Vik and Al are the first authors in THCB’s new e-publishing venture.  Their book, Surviving Workplace Wellness…With Your  Dignity, Finances and (Major) Organs Intact, will be released soon. Vik’s solo e-book, Your Personal Affordable Care Act: Making Yourself Scarce In The Dysfunctional US Healthcare System will be released simultaneously. Pre-orders are being taken now at this link, where you can also sign up to receive additional information.

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14 Comments on "Dr. Aetna Will See You Now"


Guest
Lu
Nov 5, 2014

This is my first time ever giving a review, and it’s because I have never seen anything like this. Honestly, I just want people to know about this and maybe something can come out of it.

I have a surgery scheduled for next month. Prior to switching to Aetna, I was covered under my parents’ health insurance. Since I recently turned 26, I was required to subscribe to my university’s plan.

I have scheduled and attended a number of appointments in the past month to diagnose a problem that I had been experiencing. I had spoken to a representative of Aetna prior to switching because I was new to the insurance and knew that some quirks would inevitably come up. I was reassured that everything that I did prior to switching would allow me to proceed with the surgery that I had scheduled for the end of the year just fine. Today, I was told, by the hospital where I will be having the procedure, to inquire into the “referral” process that Aetna might have to qualify for coverage since they are a university sponsored plan. As a result, I called both my university and unfortunately Aetna. The customer service person told me that I had no choice but to undergo all of the previous appointments that I had already done all over again at my university and have the doctor at my university refer me to the surgery doctor once again. It was either that or pay for the procedure out of pocket as I was so rudely told.

I’m sorry but I did not have a shabby doctor, or clinic, or health insurance for that matter. I can’t really see any other reason for that recommendation other than Aetna wanting me to give them more business some way somehow. This just does not seem right to me. If I do get have this doctor’s appointment to obtain the referral, I have no doubt that the appointment will go something like this: I will pay the co-pay, I will meet the doctor for 5 minutes who will look at the medical files that I will have already faxed over to the university’s doctor’s office, and I will then leave. No further treatment, just a waste of my time, their time, and money.

Guest
Sep 24, 2014

Great delivery. Outstanding arguments. Keep up the good work.

Review my website – national flood forum (Marian)

Guest
Al Lewis
Feb 18, 2014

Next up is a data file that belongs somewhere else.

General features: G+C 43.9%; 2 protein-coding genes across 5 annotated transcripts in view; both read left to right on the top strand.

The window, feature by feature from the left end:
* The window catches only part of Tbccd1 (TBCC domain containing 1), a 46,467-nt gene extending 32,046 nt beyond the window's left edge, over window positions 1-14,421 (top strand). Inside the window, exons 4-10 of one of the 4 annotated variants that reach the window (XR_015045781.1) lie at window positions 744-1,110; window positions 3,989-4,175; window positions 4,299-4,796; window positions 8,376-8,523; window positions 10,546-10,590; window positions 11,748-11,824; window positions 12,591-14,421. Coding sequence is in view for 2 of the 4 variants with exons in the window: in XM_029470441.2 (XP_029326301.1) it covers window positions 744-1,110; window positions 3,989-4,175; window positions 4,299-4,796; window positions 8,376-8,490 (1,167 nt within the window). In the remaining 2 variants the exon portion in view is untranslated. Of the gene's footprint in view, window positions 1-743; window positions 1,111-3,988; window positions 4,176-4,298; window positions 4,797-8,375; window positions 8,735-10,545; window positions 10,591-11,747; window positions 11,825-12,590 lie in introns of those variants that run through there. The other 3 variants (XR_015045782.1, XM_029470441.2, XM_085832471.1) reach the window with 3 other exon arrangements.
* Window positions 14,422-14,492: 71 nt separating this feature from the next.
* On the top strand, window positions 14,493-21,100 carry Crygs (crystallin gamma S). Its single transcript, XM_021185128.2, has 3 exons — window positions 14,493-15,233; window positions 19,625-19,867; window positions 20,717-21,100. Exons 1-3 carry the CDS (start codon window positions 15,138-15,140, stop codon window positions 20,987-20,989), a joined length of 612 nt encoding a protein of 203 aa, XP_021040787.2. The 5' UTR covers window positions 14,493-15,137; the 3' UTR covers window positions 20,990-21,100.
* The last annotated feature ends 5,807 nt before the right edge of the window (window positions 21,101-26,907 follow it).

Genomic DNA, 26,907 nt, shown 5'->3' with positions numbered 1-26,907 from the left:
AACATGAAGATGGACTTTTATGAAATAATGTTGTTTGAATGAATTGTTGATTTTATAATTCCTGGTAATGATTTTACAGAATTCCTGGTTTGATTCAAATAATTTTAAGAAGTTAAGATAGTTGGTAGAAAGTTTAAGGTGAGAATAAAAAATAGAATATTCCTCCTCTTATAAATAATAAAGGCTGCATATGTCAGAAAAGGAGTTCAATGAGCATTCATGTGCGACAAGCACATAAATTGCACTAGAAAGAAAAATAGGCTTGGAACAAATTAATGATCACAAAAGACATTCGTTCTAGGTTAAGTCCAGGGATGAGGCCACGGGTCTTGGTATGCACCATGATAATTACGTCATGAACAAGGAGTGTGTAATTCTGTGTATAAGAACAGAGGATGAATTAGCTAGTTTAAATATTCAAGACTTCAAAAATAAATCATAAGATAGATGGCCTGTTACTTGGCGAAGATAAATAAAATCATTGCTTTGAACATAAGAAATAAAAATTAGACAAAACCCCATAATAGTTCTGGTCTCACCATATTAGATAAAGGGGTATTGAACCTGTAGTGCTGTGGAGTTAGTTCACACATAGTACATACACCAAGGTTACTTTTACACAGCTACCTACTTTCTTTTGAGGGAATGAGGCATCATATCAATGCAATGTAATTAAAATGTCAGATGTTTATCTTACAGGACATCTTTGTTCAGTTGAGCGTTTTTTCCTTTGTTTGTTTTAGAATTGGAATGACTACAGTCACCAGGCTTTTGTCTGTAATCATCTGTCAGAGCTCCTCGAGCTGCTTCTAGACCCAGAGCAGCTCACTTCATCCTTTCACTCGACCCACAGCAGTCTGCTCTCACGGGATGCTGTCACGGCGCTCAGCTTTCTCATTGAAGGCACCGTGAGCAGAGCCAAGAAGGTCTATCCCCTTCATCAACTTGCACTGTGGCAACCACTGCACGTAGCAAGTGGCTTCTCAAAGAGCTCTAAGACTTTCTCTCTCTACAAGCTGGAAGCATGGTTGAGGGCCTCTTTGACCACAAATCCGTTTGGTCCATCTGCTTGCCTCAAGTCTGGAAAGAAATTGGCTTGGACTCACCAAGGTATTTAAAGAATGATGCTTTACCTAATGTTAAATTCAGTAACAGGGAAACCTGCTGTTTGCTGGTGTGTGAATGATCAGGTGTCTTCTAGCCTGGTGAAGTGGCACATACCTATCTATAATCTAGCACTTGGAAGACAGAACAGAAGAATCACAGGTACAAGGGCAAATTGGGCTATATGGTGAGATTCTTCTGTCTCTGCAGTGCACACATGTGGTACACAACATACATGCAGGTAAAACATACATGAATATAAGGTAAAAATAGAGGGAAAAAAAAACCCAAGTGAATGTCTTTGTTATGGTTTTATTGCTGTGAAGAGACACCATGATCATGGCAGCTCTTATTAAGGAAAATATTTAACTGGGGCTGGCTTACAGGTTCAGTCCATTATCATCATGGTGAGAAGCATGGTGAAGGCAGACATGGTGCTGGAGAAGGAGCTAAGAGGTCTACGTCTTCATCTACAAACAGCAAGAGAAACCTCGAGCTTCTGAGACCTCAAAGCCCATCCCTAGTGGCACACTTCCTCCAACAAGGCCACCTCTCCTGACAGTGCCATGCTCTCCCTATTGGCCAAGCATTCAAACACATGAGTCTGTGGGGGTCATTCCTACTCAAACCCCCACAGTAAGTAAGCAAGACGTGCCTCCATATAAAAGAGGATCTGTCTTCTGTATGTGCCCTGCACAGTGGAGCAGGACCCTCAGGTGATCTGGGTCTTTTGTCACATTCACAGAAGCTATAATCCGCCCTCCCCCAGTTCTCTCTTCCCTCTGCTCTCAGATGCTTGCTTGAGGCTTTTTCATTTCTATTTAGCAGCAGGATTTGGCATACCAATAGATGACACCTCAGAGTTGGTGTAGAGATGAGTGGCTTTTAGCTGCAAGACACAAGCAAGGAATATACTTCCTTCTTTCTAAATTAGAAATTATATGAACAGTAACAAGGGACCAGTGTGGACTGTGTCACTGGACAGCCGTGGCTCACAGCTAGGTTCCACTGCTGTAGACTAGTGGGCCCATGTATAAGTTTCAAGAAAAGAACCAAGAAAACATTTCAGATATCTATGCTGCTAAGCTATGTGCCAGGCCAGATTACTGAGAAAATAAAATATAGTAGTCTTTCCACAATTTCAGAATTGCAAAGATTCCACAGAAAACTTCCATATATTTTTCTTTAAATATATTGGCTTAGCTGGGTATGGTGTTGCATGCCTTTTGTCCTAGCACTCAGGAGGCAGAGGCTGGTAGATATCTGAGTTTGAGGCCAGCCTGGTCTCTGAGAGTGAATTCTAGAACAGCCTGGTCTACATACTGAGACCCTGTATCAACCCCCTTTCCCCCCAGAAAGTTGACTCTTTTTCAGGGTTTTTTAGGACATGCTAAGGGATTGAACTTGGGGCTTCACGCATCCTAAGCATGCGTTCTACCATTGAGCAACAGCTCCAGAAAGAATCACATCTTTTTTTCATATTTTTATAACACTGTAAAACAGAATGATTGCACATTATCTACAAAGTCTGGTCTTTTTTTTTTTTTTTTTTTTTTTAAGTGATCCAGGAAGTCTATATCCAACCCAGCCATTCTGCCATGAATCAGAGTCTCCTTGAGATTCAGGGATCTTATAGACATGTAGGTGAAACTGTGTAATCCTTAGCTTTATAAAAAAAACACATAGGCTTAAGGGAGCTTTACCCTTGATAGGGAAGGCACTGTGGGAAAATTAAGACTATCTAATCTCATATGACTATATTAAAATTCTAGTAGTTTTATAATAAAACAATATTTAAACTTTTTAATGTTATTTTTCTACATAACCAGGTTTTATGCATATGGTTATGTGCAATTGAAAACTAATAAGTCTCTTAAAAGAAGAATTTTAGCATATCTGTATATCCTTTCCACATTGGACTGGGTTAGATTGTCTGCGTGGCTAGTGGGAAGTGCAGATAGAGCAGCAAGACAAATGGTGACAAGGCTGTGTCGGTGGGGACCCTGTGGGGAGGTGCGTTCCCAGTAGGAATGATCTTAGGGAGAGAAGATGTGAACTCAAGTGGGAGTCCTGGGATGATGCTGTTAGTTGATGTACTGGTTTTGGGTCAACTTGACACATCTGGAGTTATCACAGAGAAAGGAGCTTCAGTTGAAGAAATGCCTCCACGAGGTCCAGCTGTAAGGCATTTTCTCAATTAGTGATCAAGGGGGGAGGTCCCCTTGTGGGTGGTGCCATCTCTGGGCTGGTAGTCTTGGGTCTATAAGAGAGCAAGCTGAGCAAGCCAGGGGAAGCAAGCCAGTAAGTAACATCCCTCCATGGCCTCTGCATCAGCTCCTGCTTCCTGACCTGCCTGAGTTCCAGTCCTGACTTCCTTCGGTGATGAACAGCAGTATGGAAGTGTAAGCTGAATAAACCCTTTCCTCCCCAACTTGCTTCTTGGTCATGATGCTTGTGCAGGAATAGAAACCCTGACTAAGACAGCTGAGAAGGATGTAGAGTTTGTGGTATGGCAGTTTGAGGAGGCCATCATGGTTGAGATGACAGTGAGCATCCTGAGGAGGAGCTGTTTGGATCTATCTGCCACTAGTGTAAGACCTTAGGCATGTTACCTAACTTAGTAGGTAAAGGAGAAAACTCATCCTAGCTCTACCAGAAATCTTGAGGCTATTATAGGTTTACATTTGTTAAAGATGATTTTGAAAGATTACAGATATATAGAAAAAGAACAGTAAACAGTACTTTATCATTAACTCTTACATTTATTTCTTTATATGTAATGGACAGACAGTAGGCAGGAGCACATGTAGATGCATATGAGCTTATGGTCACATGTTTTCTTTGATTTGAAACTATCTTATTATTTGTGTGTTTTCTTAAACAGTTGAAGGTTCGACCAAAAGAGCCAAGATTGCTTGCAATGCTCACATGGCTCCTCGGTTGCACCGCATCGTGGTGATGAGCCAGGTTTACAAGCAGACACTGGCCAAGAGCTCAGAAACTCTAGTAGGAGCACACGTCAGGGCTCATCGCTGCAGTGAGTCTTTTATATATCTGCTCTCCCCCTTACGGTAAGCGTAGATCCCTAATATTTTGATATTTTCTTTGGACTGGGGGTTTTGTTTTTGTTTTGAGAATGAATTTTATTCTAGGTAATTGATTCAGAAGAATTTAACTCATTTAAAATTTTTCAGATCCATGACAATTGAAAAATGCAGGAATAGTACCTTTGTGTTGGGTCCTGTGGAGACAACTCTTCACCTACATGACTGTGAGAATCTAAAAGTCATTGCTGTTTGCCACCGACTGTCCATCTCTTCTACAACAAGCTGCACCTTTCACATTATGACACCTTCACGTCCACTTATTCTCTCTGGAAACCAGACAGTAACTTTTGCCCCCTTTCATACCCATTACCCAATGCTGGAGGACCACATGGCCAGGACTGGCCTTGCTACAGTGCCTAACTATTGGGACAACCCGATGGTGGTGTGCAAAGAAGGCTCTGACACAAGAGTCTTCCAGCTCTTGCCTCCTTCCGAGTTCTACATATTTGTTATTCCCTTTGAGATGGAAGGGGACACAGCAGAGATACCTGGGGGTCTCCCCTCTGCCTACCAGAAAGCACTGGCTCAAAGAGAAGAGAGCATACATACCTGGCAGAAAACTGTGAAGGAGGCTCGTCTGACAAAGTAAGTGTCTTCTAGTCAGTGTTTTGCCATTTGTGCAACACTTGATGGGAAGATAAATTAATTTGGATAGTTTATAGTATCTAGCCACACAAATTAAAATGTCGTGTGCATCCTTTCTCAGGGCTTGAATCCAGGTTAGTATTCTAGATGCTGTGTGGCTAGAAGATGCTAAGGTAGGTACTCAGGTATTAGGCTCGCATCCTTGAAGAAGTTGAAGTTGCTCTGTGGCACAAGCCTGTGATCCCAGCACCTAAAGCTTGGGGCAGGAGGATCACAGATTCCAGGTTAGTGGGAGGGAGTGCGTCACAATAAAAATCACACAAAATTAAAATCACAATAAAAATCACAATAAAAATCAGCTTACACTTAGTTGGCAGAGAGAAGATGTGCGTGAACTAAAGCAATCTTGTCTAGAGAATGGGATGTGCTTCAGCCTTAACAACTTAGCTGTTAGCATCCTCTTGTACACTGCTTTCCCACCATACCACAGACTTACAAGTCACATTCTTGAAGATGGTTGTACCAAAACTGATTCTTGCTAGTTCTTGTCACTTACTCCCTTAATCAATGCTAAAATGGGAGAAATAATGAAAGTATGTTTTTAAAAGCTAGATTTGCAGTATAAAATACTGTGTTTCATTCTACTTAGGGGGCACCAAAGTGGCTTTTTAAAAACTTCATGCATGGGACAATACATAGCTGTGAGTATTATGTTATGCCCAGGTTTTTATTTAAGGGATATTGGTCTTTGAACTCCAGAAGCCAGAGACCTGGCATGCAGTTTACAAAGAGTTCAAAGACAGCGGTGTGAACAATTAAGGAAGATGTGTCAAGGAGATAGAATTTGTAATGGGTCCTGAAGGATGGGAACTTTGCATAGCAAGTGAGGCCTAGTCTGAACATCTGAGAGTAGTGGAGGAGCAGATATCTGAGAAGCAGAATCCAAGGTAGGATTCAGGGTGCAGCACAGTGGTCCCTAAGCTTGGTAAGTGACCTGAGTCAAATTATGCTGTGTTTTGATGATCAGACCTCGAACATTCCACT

JAMA just slammed these drugs too. About a month after we did but better late than never http://news.yahoo.com/caution-urged-over-weight-loss-drugs-214457769.html

Guest
Jan 18, 2014

Well, well, well…this gives Aetna’s competitors a chance to make hay while the sun shines down on this great gaffe, a gift of Aetna to them. If they’re smart, they’ll get cracking.

Guest
Jan 18, 2014

Aetna has been known to do some strange things like the contest pilot about taking your meds..run a lottery to get folks all excited and earn a few bucks..I think it took a dive and the ridiculous efforts to “dummy down” patients with games that are portals that scrape data…

http://ducknetweb.blogspot.com/2011/10/insurer-software-games-continue-to-dumb.html

Its all about the math models for profit usually at the source of some of the stuff you see out there today and I did a very popular post about it about quantitated justification for things that are just not true. This is going to get bigger as we have this big blur occurring and I do hope they chat about this at Davos and that is the fact that we should be working on uniting the “virtual software” worlds with the “real world” and when you see so much steroid marketing out there, it certainly is blurred as where does the real world kick in and where the virtual worlds stop…think about that one. I end up with a lot of interesting conversations to include the NISS, and we talk about models they can’t replicate, some CMS data when not give the data base material to replicate too.

Charlie Siefe who I communicate with from NYU told me he’s working on a new book that will be addressing the “journobot” and watch the video on that one as it will impact the news you see and might be written by a bot. Forbes is in the process of trying to sell their journobot that produces about 20 to 25 of the articles you see there, machine learning at it’s best or worst:)

There are profits to be made with adding complexities for sure and insurers know this game very well as they are directly attached to the banks and stock exchanges, all about money. That’s why I said back in 2009 when everyone hit me over the head that Sebelius would be eaten alive with Health IT in a few years, and it happened, called data mechanics logic that allows you to see it if you want that is:)

http://ducknetweb.blogspot.com/2013/12/quantitated-justification-for-believing.html

This is a big problem and the math models insurers have used with specifying segmentation are at risk because the ACA is all about removing certain segmentation elements in those models, i.e. no segmentation calculations supposedly allowed for pre-existing conditions. We take their world for it as those are proprietary models that they use for their business. Again this is why I said Ms. Sebelius didn’t have a touch of data mechanics logic in there thinking and with what we are seeing now it become more obvious and evident in the news all the time with some of the weird perceptions that she talks about at times.